The Silence of the Lambs


Movie: The Silence of the Lambs

Release Date: February 14, 1991

Director: Jonathan Demme

Starring: Jodie Foster, Anthony Hopkins, Scott Glenn, Ted Levine

Personal History: Watched Before

Rating: 10 Oscars out of 10

It is rare that a movie often associated with the horror genre can in the same breath be called one of the greatest movies of all time. ‘The Silence of the Lambs’ is one such film. It was a hit with critics and audiences alike from its release and continues to be right up to today. It has since become a franchise and one of the most accoladed horror films ever. It’s the last film to become a member of the “Top Five” club, winning the top five categories at the Academy Awards. It is arguably a classic.

‘The Silence of the Lambs’ is one of my favorite movies of all time and was a part of my 365 Day Movie Challenge in 2020. Currently ranked at number thirty-six on my favorites list, it is one that I never get tired of watching. Below is an edited version of what I wrote about the movie three years ago. Click here for the unedited version.

From A Movie a Day Keeps the Doctor Away November 26, 2020:

One weekend in late February of 1991 during my second year of college, I traveled home to visit family and friends. Over that weekend I went to the movies with some of those friends to see ‘The Silence of the Lambs.’ Included in that group was a girl who had already seen the film but insisted that we all go see it. She loved it and not only wanted so badly to see it again but make sure we saw what she called “the best movie ever.” Little did I know at that time that I would also be seeing the movie in theaters twice, the second time with a very unwilling participant.

‘The Silence of the Lambs’ was released in theaters on Valentine’s Day in 1991. It instantly received critical acclaim with critics calling it “a taut thriller” and “one of the best of the year.” As far as box office was concerned, the film was more of a sleeper hit and gradually became a commercial success. Thanks to strong word of mouth, it remained in theaters for months and eventually became the fifth highest grossing film in the world that year. It has since become an award winning cultural phenomenon that has spawned sequels, prequels, a television series as well as many spoofs and parodies.

I spent that first time in the theater literally on the edge of my seat. It was such a wonderfully produced and acted thriller that teetered on horror and I loved every minute of it. It was equally entertaining and terrifying. After the movie, the friend that drove us to the theater checked his trunk saying, “I just wanted to make sure Hannibal wasn’t in there.” It was a bit over the top, but the film freaked him out, as it did a lot of people.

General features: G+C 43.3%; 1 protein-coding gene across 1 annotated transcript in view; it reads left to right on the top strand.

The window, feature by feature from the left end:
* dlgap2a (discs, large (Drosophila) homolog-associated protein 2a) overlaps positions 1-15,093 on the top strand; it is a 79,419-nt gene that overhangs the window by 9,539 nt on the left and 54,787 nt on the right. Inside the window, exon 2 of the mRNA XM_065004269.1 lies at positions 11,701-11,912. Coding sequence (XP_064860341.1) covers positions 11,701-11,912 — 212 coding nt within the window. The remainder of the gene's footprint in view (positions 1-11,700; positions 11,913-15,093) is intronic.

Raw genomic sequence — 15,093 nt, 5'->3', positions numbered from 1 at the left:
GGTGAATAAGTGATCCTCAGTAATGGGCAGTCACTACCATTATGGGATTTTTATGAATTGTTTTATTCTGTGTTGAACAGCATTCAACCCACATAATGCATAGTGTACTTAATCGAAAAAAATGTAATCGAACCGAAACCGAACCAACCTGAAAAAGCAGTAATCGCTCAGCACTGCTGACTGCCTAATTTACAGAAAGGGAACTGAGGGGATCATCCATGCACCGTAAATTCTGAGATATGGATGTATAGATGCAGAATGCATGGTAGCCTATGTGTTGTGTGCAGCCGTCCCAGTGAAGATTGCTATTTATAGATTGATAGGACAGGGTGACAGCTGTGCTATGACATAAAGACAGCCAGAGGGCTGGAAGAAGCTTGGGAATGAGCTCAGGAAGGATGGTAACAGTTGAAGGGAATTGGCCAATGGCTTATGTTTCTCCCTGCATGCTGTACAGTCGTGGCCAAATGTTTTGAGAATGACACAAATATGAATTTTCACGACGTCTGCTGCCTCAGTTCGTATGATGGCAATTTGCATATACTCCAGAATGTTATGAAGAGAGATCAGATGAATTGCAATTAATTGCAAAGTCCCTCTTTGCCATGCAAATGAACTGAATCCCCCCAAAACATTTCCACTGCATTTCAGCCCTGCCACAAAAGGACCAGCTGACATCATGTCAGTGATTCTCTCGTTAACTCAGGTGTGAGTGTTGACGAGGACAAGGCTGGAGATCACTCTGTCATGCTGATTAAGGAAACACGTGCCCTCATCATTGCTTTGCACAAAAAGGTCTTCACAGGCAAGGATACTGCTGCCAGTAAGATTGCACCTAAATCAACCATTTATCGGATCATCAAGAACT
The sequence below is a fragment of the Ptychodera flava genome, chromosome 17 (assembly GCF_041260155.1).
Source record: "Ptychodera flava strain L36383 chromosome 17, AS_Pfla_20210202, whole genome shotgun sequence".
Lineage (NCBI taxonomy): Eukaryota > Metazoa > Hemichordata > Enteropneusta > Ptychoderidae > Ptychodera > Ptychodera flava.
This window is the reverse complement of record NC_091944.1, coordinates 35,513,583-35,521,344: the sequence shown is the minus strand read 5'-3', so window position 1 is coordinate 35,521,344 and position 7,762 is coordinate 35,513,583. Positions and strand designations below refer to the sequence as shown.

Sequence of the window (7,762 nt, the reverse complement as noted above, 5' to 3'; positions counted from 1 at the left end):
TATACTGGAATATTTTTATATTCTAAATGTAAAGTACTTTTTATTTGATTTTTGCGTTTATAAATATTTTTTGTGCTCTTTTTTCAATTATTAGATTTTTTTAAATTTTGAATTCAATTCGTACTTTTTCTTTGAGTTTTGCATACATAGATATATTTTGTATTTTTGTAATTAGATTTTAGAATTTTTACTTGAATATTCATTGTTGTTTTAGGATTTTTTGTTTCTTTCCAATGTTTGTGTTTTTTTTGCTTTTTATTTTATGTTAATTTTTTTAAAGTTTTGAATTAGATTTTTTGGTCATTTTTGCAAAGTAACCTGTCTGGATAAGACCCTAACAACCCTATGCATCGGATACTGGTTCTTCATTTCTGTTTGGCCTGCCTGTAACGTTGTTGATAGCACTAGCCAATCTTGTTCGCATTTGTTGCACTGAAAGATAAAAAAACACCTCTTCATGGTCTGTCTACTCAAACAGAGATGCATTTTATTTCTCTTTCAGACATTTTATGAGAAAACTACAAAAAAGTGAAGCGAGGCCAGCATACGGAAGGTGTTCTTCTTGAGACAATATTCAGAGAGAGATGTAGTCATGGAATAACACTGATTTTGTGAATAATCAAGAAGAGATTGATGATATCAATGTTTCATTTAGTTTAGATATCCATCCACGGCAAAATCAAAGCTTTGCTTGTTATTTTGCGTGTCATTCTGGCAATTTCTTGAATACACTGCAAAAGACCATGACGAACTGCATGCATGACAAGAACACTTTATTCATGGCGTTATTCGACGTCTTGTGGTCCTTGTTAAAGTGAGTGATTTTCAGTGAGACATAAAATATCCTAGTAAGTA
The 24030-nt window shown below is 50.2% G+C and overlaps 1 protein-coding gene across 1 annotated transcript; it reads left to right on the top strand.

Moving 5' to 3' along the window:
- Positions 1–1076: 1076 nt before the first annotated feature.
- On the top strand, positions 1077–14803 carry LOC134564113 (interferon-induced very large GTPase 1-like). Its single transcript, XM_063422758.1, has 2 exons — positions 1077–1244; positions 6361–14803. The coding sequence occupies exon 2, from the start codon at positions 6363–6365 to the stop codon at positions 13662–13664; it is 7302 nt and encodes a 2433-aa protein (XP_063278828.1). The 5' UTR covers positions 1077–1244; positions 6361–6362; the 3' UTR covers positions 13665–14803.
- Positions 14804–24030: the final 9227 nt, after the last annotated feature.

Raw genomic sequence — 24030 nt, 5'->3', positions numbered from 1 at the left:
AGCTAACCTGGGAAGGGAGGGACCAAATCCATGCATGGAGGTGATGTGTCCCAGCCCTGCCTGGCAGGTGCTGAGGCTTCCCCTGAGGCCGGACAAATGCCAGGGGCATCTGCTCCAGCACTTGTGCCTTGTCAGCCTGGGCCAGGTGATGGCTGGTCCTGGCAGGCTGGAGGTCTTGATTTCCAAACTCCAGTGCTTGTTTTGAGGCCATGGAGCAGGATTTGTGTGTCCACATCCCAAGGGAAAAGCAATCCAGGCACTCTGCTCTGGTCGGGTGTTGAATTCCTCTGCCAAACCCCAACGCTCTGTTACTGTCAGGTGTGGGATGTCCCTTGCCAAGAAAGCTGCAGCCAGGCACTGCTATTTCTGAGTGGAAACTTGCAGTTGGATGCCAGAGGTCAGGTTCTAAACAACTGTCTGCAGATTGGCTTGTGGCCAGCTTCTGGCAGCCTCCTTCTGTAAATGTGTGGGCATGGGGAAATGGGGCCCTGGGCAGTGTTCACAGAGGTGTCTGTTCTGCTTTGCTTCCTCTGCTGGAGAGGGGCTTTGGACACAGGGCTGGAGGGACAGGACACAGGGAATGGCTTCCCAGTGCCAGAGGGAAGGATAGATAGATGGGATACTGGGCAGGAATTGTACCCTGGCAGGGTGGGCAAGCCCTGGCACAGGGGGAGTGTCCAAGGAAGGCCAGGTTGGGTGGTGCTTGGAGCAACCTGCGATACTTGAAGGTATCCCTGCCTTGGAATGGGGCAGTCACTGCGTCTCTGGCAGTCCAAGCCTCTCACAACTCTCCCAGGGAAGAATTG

A couple weeks later in March, I returned home for Spring Break. My girlfriend at the time (who eventually became my fiancé/wife/ex-wife) traveled with me to spend a few days with me and my family. One of those nights while we were visiting my paternal Grandfather’s house, my parents decided to treat us to a movie. My dad and girlfriend wanted to see ‘The Silence of the Lambs,’ but my mother loathed horror. She despised being scared in every way shape and form. Thankfully, she was not aware of the movie so, I told her it was a comedy. She bought it, and we were on our way.

On the car ride to the theater, my mom started asking questions about the movie as well as piecing things together in her head. By the time we arrived, she knew exactly what she was getting into and was none to pleased. However, I told her that I had already seen the movie and if she sat by me, I would tell her when to look and when not to look. And that’s exactly what happened. My mom sat in the theater, hands clenched to the chair the entire two hours, closing her eyes every time I whispered her to do so. Despite being terrified, my mom did enjoy the movie although she said she would never, ever watch it again. She had a history of going to movies she didn’t want to see for the love of her family (see 58. Psycho). She was always such a good sport.

My mom stood by her word and never once watched Hannibal Lecter again in ‘The Silence of the Lambs’ or any other incarnation. I on the other hand, became a true blue fan. I bought the movie on VHS, eventually DVD, and have traveled to the theater to see all of its sequels and prequels. I have even read all of the novels by Thomas Harris of which they are based. I enjoyed the books, although after reading the ending of “Hannibal” I flung it across the room. (I hated the ending and thankfully they changed it when adapting it on film.) I watched the TV show “Hannibal” via Netflix and enjoyed that as well.

‘The Silence of the Lambs’ has to be one of the best thrillers ever produced for the screen. After almost thirty years, it is still terrifying to watch. Jonathan Demme was a fantastic director and was really at the top of his game for this film. Winning the top five Oscars is no easy task, but this movie deserved every single one it received in 1991. Jodie Foster and Anthony Hopkins are superb as is the rest of the ensemble cast. I have watched this movie so many times, I could lip sync along to it.

I am sure this film is not everyone’s cup of tea. It definitely was not my mom’s. But if she could watch it and appreciate it, everyone can and should.

Despite its controversies and boycotts by the LGBTQ community and feminist groups, ‘The Silence of the Lambs’ has remained one of my favorite movies of all time. There is never a day that goes by where it is not referenced, quoted or thought about. Those lambs will never be silenced.


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